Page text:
Robbie’s maternal Grandfather Jack Farrell was a big influence on his early life, but what is the family story behind the name? Hopefully this article will help explain some of that in the context of the hard working Irish immigrants in the Collieries and Iron Works of Tunstall area of “The Potteries” around Stoke-On-Trent.
So the story begins with Michael Farrell born around 1785 and living in County Kilkenny in Ireland. Michael married Mary Bergin around 1808, and they raised a family of two girls and two boys (Mary, Bridget, Pat, and Daniel) at St John’s Green Kilkenny in the early 1800s. We don’t know much about the family at this time, other than that they were Catholic, and Michael was most likely a Labourer on the surrounding farmland.
Kilkenny Town at this time was divided between an “English” and an “Irish” town, which grew up respectively from the stronghold of the occupying Norman/English forces of the Strongbows and the settlement of the Native Irish. So there was a real social divide, but not an insurmountable one at the higher levels of society.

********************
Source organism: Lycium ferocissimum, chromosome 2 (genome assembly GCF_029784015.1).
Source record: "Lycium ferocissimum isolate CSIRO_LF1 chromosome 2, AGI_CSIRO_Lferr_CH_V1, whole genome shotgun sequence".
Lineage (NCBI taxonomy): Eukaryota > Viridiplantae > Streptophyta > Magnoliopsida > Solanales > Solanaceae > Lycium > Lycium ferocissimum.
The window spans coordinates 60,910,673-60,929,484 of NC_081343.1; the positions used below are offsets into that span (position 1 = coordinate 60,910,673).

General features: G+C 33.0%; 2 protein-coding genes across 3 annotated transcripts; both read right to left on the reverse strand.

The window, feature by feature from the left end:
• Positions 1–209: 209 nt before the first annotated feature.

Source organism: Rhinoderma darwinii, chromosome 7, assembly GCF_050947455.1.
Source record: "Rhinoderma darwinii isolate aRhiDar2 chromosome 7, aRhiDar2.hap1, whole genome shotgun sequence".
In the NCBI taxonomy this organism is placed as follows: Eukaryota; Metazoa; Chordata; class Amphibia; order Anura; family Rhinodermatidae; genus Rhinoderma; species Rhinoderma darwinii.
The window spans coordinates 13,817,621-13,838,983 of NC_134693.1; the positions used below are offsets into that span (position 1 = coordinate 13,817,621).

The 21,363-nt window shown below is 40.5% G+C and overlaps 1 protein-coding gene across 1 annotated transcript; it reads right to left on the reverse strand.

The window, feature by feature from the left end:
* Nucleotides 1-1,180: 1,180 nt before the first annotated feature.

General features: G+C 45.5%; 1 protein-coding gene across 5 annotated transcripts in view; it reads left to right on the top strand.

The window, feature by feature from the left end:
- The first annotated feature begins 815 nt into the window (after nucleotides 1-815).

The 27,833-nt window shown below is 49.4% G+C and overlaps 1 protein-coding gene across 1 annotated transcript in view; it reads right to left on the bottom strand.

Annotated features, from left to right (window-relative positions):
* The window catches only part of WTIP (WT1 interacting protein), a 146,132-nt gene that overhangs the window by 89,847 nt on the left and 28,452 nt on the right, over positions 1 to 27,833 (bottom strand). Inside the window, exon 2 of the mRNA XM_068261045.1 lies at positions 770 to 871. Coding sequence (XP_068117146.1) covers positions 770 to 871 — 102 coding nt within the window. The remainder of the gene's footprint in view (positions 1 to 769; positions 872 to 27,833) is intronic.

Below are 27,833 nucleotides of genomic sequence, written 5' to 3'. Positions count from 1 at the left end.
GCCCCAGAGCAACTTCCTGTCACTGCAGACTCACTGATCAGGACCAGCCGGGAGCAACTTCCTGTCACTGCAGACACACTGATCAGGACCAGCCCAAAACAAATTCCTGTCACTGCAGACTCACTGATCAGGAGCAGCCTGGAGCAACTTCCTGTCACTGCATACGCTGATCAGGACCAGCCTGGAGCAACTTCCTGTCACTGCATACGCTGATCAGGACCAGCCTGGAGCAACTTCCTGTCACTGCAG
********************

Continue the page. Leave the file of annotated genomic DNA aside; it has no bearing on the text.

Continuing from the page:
Despite these political upheavals, an even bigger event to change the lives of the working class locals happened in 1848 when the railway line reached Kilkenny, this would transform journeys that would have previously taken days to a few hours, and open up the travel out of the area to anyone with the price of a train fare in their pocket.
Pat Farrell born 1816
St John’s Green
For the Farrells the 1840s were also a time of change and growth; Michael’s son Pat married Anne Butler on 24th May 1842 in St John’s Church Kilkenny. In 1843 the family were living in William’s Lane, St John’s. They had six children between 1843 and 1861 (James, John, Thomas, Patrick, Mary, and Anne) all born in St John’s Green Kilkenny.
The 1840s also heralded the advent of the Great Famine during which so many people in Ireland died or emigrated. Kilkenny was much luckier than many parts, being propserous with good communications and excellent farmland meaning that the poor were not dependant on Potatoes as their only crop. However the famine squeezed the whole Irish economy, and it is interesting to see that between 1845 and 1861 there are no children born to Pat and Anne, there could be many reasons for this, but given that they had children regularly on either side of this gap, and there is no sign that Pat had left the area, it seems likely that the family did not have enough to eat during the famine time, and that affected the couple’s fertility for a period of time. Once the worst of the famine had passed in 1853, the couple moved to 5 Ballybought Street, Pennefather’s Lot, St John’s.